Having collapsed in April, housing starts in both the US and Canada have rebounded sharply with Canadian starts now at a year-high and US starts re-approaching the post-Global Financial Crisis highs reached around the turn of the year. As opposed to 2007-2008, when housing was at the epicenter of the crisis, it appears to be a stabilizing force in the broader economy today. Albeit being challenging in the short term, COVID-19 may also lastingly alter consumer preferences in favor of home ownership.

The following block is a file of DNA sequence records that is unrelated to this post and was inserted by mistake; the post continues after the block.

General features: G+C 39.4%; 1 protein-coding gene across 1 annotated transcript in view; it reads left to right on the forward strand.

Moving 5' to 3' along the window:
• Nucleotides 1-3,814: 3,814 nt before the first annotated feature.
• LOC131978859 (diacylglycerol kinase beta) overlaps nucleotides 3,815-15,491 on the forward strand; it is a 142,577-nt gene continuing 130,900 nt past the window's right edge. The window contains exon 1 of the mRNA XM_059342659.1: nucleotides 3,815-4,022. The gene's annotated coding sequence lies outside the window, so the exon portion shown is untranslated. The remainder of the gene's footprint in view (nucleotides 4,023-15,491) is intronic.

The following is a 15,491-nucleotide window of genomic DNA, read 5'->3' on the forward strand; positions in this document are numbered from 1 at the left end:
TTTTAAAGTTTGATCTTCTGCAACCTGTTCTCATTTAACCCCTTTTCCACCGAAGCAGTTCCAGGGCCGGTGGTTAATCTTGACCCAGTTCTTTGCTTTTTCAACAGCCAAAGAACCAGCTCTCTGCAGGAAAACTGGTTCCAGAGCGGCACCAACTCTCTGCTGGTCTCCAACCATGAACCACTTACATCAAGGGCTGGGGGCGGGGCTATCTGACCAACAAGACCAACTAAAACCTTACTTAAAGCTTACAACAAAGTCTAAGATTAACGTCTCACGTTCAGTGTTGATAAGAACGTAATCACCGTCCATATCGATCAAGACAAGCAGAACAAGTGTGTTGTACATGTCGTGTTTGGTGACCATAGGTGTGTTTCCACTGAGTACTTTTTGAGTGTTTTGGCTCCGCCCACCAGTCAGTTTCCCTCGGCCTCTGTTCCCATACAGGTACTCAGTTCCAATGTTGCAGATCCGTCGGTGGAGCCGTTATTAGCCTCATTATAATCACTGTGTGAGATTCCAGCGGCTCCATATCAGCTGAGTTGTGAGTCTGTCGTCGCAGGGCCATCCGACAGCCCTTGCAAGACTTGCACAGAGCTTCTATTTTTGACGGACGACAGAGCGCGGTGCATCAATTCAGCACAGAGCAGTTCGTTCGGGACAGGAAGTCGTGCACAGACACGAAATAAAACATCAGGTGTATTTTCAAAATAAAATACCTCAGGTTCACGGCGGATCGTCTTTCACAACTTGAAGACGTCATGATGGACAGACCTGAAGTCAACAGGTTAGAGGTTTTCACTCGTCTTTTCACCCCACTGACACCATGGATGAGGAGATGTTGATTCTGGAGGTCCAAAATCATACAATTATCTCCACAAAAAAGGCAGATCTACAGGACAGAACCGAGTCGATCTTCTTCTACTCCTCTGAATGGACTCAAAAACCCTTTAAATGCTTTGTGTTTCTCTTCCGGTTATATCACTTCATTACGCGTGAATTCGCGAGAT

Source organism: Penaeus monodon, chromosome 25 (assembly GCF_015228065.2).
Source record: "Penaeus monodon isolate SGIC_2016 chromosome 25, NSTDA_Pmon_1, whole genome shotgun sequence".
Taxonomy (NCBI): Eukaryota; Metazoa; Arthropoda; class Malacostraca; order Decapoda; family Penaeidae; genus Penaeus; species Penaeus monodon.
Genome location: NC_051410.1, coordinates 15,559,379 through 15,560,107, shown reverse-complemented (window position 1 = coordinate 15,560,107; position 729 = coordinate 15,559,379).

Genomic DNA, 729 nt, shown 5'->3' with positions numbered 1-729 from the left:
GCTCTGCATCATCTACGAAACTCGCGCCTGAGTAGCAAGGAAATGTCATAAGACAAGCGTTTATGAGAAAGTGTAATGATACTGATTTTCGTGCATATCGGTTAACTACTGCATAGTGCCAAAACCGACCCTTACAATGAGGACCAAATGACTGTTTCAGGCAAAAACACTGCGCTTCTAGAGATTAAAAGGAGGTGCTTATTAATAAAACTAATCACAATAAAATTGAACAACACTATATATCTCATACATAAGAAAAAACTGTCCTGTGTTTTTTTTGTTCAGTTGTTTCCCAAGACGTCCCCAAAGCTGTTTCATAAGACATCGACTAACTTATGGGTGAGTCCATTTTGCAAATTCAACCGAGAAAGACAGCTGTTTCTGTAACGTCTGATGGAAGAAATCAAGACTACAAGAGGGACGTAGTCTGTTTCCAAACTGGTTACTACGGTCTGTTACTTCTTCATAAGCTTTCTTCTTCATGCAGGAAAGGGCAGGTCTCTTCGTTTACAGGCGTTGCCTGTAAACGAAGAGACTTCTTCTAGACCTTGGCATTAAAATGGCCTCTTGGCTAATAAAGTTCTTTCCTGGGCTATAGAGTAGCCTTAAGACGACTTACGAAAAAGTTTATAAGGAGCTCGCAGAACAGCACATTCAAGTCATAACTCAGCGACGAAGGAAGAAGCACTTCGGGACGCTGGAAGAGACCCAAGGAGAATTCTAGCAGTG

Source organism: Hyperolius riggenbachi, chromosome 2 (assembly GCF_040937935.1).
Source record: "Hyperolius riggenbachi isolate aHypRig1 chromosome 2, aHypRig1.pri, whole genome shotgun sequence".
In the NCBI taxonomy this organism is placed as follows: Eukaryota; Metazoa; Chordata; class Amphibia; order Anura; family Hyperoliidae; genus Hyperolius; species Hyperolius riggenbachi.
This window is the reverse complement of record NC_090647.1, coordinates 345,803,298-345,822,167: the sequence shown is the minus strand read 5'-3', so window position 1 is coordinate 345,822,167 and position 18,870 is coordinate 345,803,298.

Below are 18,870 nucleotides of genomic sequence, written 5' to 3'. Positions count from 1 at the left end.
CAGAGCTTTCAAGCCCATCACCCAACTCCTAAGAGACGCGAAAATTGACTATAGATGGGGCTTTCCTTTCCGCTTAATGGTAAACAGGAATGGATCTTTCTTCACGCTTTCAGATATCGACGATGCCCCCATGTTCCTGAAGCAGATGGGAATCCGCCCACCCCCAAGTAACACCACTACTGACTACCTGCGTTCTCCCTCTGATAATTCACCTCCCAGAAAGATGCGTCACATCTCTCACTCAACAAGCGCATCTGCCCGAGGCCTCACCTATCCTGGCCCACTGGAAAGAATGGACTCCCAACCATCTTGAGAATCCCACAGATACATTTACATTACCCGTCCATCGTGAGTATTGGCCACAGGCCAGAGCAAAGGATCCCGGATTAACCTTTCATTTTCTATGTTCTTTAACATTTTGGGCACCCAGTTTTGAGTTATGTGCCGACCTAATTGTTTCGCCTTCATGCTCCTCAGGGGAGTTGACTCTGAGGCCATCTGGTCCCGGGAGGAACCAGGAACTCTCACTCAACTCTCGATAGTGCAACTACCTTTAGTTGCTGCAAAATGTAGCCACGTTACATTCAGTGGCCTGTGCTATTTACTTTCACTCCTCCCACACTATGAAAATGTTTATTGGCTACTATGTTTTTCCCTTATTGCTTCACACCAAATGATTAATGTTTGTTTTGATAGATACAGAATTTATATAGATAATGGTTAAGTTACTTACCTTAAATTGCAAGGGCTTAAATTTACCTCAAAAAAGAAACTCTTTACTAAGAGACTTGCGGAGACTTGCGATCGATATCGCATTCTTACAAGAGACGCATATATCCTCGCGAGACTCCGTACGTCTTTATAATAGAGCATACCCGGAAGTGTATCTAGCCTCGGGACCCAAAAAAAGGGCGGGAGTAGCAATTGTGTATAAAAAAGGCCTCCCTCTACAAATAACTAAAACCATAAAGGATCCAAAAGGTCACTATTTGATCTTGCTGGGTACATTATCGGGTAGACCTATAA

In May we had highlighted the sharp rebound in US mortgage applications as an early signal that the housing sector was shaping up to be a leader in the post-shutdown recovery phase. We also identified the homebuilder industry as a potential beneficiary as the economy started re-opening. Three months later, there is abundant further evidence that establishes housing as a recovery leader not just in the US economy but also in Canada. The strength of housing today stands in sharp contrast not only to the more muted recoveries in other sectors (particularly leisure, hospitality and air travel) but also to the Great Recession experience. Whereas housing was then at the epicenter of the crisis, it is now a stabilizing force in the broader economy. Perhaps there is no better representation of this extraordinary contrast than the performance of the National Association of Home Builders (NAHB) Housing Market Index (HMI) in the United States (US) (Figure 1).